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Chapter 5

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University of Waterloo
Richard Eibach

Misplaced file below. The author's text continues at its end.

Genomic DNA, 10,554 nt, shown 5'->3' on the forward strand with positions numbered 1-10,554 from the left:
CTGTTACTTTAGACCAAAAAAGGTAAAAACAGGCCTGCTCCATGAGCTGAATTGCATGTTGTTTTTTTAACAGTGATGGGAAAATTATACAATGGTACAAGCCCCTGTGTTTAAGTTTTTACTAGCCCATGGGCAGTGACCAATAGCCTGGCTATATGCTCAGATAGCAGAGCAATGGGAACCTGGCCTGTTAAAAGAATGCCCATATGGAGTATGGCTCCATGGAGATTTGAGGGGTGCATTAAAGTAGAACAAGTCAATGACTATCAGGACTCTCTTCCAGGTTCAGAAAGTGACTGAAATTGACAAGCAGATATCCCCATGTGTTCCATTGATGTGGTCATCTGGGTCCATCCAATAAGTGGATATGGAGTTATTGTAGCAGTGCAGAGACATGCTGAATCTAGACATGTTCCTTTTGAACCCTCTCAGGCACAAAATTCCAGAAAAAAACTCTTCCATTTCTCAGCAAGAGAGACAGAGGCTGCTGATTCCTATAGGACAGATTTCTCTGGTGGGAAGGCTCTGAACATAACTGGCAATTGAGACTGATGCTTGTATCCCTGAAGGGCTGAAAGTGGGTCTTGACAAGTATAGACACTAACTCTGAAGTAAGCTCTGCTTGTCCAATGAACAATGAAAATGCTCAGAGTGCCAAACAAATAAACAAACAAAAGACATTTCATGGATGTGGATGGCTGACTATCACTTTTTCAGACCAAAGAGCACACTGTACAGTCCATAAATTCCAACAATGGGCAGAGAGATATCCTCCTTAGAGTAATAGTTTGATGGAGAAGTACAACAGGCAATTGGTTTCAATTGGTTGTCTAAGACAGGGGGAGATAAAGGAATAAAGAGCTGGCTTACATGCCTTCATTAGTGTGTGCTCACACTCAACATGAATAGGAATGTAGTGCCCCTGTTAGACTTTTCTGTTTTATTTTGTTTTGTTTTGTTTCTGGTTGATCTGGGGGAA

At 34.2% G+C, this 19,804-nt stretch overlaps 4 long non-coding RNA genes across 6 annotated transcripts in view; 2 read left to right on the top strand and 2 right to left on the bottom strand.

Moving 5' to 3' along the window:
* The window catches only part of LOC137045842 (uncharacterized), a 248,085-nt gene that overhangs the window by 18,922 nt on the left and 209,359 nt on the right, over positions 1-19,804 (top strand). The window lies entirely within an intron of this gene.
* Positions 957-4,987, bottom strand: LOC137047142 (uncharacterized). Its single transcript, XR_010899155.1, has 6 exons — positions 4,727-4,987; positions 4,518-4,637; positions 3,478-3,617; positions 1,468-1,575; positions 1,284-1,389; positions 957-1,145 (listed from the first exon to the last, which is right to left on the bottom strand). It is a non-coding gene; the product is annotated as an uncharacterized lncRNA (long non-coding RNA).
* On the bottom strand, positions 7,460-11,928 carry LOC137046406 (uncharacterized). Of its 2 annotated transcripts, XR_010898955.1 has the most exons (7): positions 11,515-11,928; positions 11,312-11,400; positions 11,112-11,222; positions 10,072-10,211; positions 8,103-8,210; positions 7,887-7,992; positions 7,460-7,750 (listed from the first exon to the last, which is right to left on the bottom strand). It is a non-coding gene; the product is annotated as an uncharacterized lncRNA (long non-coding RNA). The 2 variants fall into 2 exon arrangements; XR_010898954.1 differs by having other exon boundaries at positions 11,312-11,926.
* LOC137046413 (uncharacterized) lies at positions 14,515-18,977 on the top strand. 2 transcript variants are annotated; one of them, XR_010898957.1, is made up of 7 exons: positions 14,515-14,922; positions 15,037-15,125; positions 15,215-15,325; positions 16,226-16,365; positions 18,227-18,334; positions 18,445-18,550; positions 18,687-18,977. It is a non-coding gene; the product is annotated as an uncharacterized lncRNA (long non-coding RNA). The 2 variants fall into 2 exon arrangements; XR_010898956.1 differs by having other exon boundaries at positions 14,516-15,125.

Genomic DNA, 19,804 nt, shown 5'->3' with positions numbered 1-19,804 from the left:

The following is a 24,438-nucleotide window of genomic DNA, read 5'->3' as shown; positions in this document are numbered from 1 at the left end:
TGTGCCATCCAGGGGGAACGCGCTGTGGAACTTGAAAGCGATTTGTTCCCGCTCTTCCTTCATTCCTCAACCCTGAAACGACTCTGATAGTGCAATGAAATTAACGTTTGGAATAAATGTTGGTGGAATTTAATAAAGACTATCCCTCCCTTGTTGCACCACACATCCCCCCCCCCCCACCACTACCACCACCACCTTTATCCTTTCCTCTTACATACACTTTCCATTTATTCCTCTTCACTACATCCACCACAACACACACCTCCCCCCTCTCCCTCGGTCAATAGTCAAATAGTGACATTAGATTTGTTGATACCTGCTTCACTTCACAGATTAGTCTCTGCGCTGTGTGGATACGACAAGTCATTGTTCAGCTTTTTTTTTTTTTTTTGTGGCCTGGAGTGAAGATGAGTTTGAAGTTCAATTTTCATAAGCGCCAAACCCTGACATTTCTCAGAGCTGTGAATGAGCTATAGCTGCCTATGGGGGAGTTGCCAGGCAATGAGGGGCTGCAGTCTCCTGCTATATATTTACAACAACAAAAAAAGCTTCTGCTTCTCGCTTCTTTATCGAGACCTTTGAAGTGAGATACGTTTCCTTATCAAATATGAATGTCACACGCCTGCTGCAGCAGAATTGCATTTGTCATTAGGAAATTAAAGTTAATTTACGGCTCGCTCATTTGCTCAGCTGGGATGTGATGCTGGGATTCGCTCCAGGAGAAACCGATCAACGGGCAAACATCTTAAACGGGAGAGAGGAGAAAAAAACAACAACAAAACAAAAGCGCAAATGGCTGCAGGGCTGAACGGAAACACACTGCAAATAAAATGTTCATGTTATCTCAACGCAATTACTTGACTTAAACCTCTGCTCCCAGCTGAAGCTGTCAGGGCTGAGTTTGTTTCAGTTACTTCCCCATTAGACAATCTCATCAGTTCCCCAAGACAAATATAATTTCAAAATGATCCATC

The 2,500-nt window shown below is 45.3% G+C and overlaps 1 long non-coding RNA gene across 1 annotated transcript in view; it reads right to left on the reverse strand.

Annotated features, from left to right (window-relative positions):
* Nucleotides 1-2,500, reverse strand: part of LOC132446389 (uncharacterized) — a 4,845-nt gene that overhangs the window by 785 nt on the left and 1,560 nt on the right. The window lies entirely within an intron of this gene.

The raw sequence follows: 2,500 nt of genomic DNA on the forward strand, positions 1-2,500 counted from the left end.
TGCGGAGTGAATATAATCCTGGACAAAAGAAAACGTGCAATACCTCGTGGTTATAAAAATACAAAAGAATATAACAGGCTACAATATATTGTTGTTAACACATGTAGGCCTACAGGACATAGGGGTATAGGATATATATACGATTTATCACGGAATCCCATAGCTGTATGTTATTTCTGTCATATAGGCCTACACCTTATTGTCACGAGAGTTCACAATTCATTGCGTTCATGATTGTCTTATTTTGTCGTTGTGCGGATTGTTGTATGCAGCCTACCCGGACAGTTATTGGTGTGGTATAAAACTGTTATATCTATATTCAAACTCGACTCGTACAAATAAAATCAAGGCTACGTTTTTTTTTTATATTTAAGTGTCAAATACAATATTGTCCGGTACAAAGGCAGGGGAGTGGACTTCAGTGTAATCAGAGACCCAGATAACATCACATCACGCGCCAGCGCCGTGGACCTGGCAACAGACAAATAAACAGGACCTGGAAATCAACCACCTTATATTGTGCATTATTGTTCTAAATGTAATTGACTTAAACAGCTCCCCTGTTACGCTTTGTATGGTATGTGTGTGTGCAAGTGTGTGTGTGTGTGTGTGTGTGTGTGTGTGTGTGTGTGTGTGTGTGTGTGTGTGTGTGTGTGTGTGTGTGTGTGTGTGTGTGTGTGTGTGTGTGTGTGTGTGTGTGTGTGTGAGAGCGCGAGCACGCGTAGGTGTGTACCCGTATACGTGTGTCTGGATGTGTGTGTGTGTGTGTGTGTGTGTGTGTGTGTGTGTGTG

Chapter 5: How do we misinterpret? Common Threats to Validity - Any threat to the validity of a research finding can be placed under one of three broad categories - These categories include the ideas that (1) people are different, (2) people change, and (3) the process of studying people changes people People are different Individual Differences and “Third Variables” - People differ in how much they appreciate the implications of being different - The type of research claim that is most susceptible to this threat is a pseudo-experiment or false experiment - It is a research design in which someone tests a claim about a variable by exposing people to the variable of interest and noting that these people feel, think, or behave as expected - Individual differences provide a very good alternate explanation for the findings observed in pseudo-experiments, especially those involving a small number of research participants - Individual differences can also undermine careful, systematic, scientific observation - E.g tattoos and death rates p131 Selection Bias and Nonresponse Bias - The examples above indicate that individual differences create a potential threat to the internal validity of many research studies - Individual differences can also be threat to the external validity of many research studies - Sampling people from an unrepresentative sample is referred to as selection bias - E.g. U.S. Presidential election - Why were the polls wrong? Because they made use of biased sampling techniques - They sampled their pool of potential voters - Another important form of bias that is likely to have played a role in the Literary Digest error is nonresponse bias - Nonresponse bias is closely related to selection bias except that in the case of nonresponse bias, the respondent themselves are the source of the bias - Surveys that have low response rates may yield information that is highly misleading People Change p134 - Differences in the same person across time and situations can sometimes do the same History and Maturation - Each represent common threats to internal validity - History refers to changes that occur more or less across the board in a very large group of people such as a nation or culture - In contrast, maturation refers to the specific developmental or experiential changes that occur in a particular person, or a particular age cohort, over time - Unlike individual differences, history and maturation still pose serious problems even when a researcher attempts to control for individual differences by assessing the responses fo the same person before and after a treatment - E.g. improving people’s dancing ability by using mental imagery - Researchers can conduct a true experiment in which they randomly assign a dancer to either a mental imagery condition or a control condition - Learning and maturation would almost certainly happen, but they should happen equally to dancers randomly assigned to each of the two conditions - Where threats to validity are concerned, the problems of history and maturation can also refer to relatively short-terms changes in a person’s physical or psychological state – changes that may occur over a couple of weeks, or even a few minutes, rather than a few months - Example of relatively short-term “maturation” comes from an episode of The Beverly Hillbillies Regression toward the Mean - Closely related to maturation also represents a threat to internal validity - This threat to validity is regression toward the mean: the tendency for people who receive high or low scores on a particular measure to score closer to the mean on a subsequent testing - This movement can sometimes cause researchers to misinterpret their data - Changes that are mistaken for experimental treatments occur when research participants do not experience any true changes (such as maturation) but nonetheless score differently than they did originally when they take a retest of a particular measure of personality or performance - E.g. pilots belief about the effects of rewards and punishments on performance - Punishment improves performance, and reinforcement causes drop in performance - In both cases, the changes in the pilots’ behaviour can be readily explained by regression toward the mean - The kinds of studies that are most likely to be influenced by regression toward the mean are pretest-posttest studies that do not involve a control group - If people who are left to their own devices improve more than people who are treated, it would be better to leave people to their own devices The process of studying people changes people p139 - Researchers have dubbed this effect (the increases in productivity that occur when workers know when they are being studied) the Hawthorne effect - Research in psychology suggests that the act of studying people can dramatically change the way that people behave - One of the most dramatic instances we know of is called the mere measurement effect - This effect refers to the tendency for participants to change their behaviour simply because they have been asked how they will act in the future (e.g. asked if they are going to exercise after this study, and if they say yes, and we check back with them tomorrow, we will learn that they did exercise after the study) - Research suggest clearly that your chances of exercising in this situation would be higher than usual, simply because we asked you if you intended to exercise - It is entirely possible that many studies have the unintended consequence of changing research participants’ behaviour in some small way - The mere measurement effect thus speaks to the external validity of research Testing effects - Poses more of a threat to internal than to external validity - This threat to internal validity, called testing effects, is a problem in pretest-posttest designs that have no control group - Testing effects refers to the tendency for most participants to perform better on a test or personality measure the second time they take it - Testing effects may masquerade as treatment effects anytime a researcher tests a group of participants twice without including a pretested control group - Testing effects can even occur for people who score at or above the mean on a psychological measure - Testing effects and regression toward the mean can both occur even in the same study or performance situation (figure 5.2 p142) - To correct the problem of testing effects – is to conduct a true experiment with a pretested control group - Or conduct a true experiment where you eliminate the pretest in order to obtain a posttreatment score that is not in any way influenced by a pretest Experimental Mortality (Attrition) p143 - The failure of some of the participants in an experiment to complete the study is known as experimental mortality, or attrition - Depending on exactly what form it takes, this problem can represent a threat to internal validity, a threat to external validity, or a threat to both - One troublesome form of experimental mortality happens in experiments or longitudinal studies that take a very long time to complete - E.g. 40 participant study for implicit learning - It is noteworthy that the proportion of people who dropped out of the study (the attrition rate) is exactly the same in the two different conditions - Studies in which there is an equal level of attrition across all of the experimental conditions suffer from simple or homogeneous attrition - Any individual differences associated with attrition should thus be constant in the two different conditions - It means that the high attrition rate observed in the study is predominantly a threat to external rather than internal validity - A second form of mortality does represent a serious threat to internal validity - This more troublesome form of mortality is known as differential or heterogeneous attrition - Heterogeneous attrition occurs when the attrition rate in two or more conditions of an experiment are noticeably different - The differential mortality rates erase all the normal benefits of random assignment - After heterogeneous attrition, the people in one condition of the study are systematically different from the people in some other condition of the study - What can be done to reduce or eliminate problems associated with morta